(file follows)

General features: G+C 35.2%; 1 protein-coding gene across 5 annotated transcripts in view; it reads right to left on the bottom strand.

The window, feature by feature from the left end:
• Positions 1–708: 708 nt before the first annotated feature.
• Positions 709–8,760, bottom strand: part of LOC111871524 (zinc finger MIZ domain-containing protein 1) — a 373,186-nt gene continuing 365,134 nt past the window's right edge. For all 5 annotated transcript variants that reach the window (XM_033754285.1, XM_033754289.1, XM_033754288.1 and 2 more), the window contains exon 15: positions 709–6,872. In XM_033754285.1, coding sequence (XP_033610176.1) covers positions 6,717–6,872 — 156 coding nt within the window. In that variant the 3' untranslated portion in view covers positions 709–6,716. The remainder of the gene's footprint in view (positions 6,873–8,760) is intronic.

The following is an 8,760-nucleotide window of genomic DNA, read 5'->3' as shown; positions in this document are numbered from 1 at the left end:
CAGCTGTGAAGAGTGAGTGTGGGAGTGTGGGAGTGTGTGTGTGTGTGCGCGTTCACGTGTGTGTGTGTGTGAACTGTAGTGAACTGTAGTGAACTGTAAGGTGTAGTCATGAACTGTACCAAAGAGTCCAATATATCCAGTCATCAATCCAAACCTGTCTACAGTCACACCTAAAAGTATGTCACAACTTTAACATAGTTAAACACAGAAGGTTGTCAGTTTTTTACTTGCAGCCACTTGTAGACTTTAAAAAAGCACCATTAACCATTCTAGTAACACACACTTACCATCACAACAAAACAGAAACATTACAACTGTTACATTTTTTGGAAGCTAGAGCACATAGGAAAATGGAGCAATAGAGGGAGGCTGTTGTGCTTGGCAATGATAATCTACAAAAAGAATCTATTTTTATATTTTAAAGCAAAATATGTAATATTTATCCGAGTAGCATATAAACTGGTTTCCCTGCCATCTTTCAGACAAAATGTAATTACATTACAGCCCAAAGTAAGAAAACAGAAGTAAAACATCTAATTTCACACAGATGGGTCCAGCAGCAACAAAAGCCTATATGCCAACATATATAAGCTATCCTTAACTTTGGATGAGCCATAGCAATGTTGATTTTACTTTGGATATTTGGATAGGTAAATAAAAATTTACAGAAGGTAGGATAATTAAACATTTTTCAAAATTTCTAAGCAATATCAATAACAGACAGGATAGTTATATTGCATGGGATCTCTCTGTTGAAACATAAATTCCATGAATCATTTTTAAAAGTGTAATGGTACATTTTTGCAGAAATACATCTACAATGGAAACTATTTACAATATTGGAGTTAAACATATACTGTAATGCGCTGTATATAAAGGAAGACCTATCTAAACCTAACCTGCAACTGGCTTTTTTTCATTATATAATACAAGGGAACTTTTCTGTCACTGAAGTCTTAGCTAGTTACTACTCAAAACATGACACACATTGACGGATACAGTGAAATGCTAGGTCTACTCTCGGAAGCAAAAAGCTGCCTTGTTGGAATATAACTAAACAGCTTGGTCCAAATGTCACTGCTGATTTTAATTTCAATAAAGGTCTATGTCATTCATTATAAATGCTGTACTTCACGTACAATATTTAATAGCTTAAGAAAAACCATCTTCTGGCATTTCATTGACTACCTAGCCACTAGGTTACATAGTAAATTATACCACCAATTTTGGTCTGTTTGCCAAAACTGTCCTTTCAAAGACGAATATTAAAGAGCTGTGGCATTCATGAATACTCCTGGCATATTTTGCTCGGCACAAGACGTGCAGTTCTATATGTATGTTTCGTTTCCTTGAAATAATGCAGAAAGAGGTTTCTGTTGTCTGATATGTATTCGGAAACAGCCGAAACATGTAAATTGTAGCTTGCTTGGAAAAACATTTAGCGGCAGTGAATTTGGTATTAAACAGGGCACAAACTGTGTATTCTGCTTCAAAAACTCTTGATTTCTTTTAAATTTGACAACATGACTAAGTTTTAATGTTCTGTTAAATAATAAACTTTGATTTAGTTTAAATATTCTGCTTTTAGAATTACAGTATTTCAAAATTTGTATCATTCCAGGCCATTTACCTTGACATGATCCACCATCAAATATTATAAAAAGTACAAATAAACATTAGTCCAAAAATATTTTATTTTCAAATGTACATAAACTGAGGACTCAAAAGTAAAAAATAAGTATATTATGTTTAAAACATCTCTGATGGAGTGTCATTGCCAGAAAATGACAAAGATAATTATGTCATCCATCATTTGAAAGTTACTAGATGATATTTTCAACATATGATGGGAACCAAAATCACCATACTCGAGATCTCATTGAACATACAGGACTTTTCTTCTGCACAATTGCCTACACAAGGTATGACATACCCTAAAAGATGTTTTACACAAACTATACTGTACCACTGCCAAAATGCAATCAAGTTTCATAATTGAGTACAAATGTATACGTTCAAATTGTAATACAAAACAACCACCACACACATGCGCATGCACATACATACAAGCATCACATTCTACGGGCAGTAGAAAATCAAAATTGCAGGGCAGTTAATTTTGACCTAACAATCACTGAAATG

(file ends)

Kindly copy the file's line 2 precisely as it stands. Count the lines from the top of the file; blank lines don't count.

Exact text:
The window, feature by feature from the left end: